Re: NFS Security QuestionFrom: Matthew Collins (firstname.lastname@example.org)
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Date: Tue, 14 Aug 2001 13:08:11 +0100 From: Matthew Collins <email@example.com> To: "Nieusma, Jeff" <firstname.lastname@example.org> Subject: Re: NFS Security Question Message-ID: <20010814130811.A386@keg.zymurgy.org>
On Mon, Aug 13, 2001 at 02:31:35PM -0700, Nieusma, Jeff wrote:
> One way to deal with that is don't give anyone the root password on any of
> your machines. Use sudo to give people root access. Create a policy that
> says people cannot become root (sudo su, sudo csh, sudo ksh, etc...) or any
> other user without permission, they will be subject to disciplinary actions
> up to, and including, termination. Then setup syslog on all your machines to
> log to a limited access system, and review your logs.
While people are suggesting this as a solution to your stated problem - that
of su abuse via root to another uid - as Darren has pointed out it doesnt
address your fundamental concern.
If you do not secure your NFS layer a "malicious" user, or a user willingly
defying AUP's even without genuine malice, can bypass your security model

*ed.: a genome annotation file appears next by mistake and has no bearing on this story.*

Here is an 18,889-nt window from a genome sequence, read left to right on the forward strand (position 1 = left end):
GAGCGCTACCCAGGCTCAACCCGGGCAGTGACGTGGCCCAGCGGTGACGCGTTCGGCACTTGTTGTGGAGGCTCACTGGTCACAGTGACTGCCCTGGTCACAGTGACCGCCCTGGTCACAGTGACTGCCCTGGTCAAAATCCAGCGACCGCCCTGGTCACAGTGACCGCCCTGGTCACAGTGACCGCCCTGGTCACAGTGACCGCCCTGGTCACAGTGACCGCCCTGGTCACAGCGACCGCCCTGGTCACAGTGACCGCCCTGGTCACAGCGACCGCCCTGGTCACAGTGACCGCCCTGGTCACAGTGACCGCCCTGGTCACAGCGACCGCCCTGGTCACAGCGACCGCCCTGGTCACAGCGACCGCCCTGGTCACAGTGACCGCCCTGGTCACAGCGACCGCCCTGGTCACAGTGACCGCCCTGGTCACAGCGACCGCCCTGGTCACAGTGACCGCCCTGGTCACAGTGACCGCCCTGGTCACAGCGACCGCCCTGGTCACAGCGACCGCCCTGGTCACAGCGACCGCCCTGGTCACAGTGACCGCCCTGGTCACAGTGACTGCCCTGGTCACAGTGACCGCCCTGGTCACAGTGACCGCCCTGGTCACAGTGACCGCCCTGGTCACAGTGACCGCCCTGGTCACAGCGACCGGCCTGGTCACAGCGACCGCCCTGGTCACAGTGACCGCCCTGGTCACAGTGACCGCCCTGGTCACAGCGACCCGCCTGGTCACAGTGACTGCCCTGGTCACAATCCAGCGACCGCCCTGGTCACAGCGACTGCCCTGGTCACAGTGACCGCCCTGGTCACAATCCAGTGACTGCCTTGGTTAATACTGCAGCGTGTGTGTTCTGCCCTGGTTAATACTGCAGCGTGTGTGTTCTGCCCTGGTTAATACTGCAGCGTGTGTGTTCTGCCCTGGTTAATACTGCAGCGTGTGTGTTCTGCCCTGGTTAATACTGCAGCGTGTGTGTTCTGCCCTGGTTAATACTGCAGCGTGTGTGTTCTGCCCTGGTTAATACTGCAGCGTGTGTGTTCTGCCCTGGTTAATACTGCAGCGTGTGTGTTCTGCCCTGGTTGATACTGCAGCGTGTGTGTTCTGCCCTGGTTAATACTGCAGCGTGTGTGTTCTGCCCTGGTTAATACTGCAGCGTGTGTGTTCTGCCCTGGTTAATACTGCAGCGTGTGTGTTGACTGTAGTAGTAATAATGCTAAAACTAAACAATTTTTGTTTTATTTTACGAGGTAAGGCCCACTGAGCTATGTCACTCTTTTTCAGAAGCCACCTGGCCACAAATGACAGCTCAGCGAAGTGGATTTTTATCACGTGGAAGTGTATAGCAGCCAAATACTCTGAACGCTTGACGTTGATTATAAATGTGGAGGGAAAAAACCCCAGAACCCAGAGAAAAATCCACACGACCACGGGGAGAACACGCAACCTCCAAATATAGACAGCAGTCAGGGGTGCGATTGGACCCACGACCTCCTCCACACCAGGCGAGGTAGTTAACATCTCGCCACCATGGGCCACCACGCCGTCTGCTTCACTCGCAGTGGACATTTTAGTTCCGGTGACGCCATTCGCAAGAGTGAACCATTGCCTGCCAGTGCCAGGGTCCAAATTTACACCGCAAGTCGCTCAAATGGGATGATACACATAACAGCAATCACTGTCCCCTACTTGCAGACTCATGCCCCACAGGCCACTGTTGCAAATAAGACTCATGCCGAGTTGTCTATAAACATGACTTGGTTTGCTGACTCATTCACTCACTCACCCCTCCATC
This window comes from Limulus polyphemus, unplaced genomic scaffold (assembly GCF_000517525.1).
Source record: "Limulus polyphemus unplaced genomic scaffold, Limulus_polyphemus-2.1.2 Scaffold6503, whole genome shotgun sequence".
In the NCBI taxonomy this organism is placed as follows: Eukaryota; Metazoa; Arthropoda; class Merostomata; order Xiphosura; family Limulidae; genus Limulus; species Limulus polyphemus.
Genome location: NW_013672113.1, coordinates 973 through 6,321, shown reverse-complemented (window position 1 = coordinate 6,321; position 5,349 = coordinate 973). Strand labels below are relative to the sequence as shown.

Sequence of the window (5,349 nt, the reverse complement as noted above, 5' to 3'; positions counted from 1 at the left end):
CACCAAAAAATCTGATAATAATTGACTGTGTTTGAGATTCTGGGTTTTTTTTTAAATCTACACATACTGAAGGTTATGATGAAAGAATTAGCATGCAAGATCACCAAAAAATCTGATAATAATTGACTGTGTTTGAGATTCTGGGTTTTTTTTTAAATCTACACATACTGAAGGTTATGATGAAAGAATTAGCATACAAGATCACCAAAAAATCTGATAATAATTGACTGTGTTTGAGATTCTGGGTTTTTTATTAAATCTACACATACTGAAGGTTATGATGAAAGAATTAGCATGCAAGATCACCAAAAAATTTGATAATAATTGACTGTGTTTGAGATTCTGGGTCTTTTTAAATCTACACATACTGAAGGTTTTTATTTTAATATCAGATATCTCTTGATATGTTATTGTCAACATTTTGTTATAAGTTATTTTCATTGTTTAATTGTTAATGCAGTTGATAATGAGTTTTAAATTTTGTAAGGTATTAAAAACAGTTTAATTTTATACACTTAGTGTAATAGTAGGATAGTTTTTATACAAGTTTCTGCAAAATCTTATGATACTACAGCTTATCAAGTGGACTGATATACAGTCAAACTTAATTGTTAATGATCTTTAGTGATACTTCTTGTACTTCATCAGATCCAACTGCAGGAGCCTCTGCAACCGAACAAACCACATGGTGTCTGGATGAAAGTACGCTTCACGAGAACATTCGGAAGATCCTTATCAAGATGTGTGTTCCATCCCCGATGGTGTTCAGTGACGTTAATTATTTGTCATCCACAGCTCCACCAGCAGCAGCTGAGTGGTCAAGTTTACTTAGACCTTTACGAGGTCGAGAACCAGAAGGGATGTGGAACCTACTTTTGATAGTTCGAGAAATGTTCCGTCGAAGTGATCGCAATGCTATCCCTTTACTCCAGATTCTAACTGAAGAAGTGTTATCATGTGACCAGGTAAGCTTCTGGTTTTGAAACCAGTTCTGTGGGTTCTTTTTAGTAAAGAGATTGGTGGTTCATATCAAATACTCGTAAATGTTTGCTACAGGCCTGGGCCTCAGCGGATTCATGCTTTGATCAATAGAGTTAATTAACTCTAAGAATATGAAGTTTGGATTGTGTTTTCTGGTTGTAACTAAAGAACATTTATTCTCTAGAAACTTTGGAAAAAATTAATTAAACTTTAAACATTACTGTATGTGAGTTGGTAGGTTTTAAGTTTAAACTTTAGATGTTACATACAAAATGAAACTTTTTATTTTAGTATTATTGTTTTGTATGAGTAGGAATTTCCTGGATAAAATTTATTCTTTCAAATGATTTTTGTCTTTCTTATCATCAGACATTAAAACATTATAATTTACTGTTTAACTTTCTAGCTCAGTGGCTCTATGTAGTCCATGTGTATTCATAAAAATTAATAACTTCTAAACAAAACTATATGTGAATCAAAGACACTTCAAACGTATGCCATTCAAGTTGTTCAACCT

entirely. The "standard" NFS model works on host based trust; the protocol
does not perform authentication of a UID, it merely believes that if a packet
comes from a host permitted to mount a share and claims to be UID "joe" then
it is in fact UID "joe". There are downloadable tools that will quite happily
send out NFS protocol connections with bogus UID info that has no requirement
for you to actually be that UID on the client system.
While there are ways of addressing this, to a degree, via priviledged port
control, etc, the long and short of it is as follows:
To use NFS/NIS securely you need to secure the RPC layer. I would suggest
following Darrens advice if your filesystem security is of any real concern
to you or your company.
Of course, sudo is still useful for all sorts of other issues; it just
doesnt address this one particularly well.